Kickoff For April 30, 2018

A quick note of thanks to everyone who reads what I publish in this space each week. The response The Monday Kickoff has been getting is exceeding my expectations. I’m glad you’re finding what I post here interesting and useful. Please share it freely.

And a special thank you to those of you who’ve made small pledges of support. In the last week or three, I appreciate your support. An ff you want to support my work, check the end of this edition to learn how to do that.

With that out of the way, let’s get this Monday started with these links:


The Case of Hong Kong’s Missing Booksellers, wherein we discover the price of dissent under an authoritarian government, even if that dissent is merely selling the wrong (in that government’s eyes) books.

The Left’s Missing Foreign Policy, wherein Aziz Rana explains that on matters of foreign policy the Republicans and Democrats aren’t all that different, and argues that Democratic Party needs a fully developed non-imperial articulation of American foreign policy.

The demise of the nation state, wherein author Rana Dasgupta argues that the nation state, once the cornerstone of many a society and culture, is being fractured and fragmented, and replaced by something less cohesive and more uncertain.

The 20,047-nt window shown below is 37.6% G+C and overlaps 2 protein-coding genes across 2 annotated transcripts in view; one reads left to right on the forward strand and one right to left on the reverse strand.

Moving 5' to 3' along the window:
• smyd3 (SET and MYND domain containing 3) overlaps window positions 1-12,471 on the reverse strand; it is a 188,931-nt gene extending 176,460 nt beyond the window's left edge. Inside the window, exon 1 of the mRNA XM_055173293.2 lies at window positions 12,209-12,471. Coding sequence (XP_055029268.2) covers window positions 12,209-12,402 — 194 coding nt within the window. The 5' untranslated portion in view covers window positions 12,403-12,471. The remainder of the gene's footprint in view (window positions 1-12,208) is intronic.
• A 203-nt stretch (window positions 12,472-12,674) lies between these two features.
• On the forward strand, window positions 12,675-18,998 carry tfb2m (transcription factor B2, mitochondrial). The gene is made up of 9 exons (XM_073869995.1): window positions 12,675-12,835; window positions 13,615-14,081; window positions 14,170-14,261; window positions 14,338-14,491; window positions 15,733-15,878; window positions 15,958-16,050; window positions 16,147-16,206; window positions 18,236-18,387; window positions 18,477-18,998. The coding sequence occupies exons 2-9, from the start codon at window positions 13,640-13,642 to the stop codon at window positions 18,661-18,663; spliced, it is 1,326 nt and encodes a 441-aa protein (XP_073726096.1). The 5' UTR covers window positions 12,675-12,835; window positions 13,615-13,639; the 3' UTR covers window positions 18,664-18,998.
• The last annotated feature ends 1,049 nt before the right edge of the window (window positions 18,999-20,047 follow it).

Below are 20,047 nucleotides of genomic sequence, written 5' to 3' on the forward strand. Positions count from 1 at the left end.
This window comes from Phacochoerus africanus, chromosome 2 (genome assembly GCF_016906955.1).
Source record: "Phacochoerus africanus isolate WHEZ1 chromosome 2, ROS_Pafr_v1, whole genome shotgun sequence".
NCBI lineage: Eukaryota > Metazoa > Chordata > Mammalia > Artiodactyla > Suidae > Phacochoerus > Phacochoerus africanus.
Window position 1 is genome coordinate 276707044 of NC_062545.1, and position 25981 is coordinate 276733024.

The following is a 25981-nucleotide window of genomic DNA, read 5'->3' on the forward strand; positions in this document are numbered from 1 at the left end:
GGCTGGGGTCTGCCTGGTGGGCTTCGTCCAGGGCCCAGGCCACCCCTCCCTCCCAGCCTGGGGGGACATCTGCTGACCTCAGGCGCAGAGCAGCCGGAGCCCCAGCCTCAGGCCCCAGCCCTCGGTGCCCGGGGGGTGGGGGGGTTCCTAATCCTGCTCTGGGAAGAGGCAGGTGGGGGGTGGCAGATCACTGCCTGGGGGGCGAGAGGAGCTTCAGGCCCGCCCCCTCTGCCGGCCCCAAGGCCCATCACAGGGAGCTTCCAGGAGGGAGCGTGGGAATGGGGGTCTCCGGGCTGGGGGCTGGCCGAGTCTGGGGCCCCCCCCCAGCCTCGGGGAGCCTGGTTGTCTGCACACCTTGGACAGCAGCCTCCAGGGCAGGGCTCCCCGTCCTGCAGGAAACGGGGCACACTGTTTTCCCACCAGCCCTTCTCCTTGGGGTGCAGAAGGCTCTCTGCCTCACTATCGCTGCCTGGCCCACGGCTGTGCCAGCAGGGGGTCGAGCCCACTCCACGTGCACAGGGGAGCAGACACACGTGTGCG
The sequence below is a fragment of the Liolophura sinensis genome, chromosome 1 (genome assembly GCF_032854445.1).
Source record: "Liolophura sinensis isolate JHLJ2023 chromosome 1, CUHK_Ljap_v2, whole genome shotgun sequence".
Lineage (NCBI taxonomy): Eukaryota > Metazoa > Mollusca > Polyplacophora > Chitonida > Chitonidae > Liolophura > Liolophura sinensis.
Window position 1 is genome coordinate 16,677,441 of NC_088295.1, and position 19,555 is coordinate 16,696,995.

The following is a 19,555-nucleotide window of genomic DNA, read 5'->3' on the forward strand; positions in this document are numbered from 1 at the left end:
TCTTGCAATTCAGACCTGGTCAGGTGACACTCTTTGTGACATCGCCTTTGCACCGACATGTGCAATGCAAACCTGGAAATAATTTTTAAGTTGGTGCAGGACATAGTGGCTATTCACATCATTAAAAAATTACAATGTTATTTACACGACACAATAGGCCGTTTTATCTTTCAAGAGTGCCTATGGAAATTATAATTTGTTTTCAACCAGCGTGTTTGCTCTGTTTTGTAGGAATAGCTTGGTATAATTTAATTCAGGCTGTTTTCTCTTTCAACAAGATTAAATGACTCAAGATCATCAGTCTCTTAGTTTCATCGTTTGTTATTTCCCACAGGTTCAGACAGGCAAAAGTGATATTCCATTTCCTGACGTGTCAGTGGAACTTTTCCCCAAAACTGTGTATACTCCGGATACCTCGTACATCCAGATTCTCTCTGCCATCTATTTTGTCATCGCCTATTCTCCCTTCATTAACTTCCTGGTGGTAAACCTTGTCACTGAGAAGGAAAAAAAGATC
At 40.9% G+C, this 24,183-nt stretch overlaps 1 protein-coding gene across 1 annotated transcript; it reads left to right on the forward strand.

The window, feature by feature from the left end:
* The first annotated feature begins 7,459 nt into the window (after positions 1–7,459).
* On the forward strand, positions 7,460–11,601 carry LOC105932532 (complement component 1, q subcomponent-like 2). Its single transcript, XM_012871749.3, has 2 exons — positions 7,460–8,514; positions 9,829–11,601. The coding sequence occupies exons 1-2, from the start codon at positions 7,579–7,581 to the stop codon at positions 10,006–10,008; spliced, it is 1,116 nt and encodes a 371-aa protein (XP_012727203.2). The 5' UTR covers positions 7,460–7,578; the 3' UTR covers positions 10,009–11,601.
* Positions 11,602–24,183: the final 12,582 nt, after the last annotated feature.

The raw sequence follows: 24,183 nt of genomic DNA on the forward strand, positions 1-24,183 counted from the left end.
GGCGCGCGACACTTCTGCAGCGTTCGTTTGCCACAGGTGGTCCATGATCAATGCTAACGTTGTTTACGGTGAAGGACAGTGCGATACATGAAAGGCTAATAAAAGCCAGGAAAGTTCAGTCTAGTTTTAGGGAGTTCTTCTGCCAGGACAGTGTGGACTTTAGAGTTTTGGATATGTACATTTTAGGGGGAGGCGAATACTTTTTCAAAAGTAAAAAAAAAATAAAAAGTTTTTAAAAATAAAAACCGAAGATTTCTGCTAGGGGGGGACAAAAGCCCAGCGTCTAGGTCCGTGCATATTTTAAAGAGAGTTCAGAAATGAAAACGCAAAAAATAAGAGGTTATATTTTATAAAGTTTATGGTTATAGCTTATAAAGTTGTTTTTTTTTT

How to Defeat Drought, wherein Israel has a few lessons for conserving and better using water to share with the increasingly parched South African city of Cape Town.

Patriarchs in the making, wherein we discover the works of some 17th century artists which are only now being exposed to the eyes of a global audience.

Creating the Cafe Society I Always Dreamed Of, wherein Iris Martin Cohen explains the joys and pains of creating a new literary salon in New York City.


Blockchain is not only a crappy technology but a bad vision for the future, wherein Kai Stinchcombe argues that not only is blockchain technology worthless and untrustworthy in practice, but it also doesn’t increase trust. In anything.

It’s Time for an RSS Revival, wherein the case is made to revitalize one of the web’s older (and more important) technologies, which has been overlooked in recent years.

Robot cognition requires machines that both think and feel, wherein Luiz Pessosa posits that there’s more to intelligence than just the ability to think. There’s also an emotional component, which sets humans apart from machines and AI.

And that’s it for this Monday. Come back in seven days for more curated links to start off your week.

Scott Nesbitt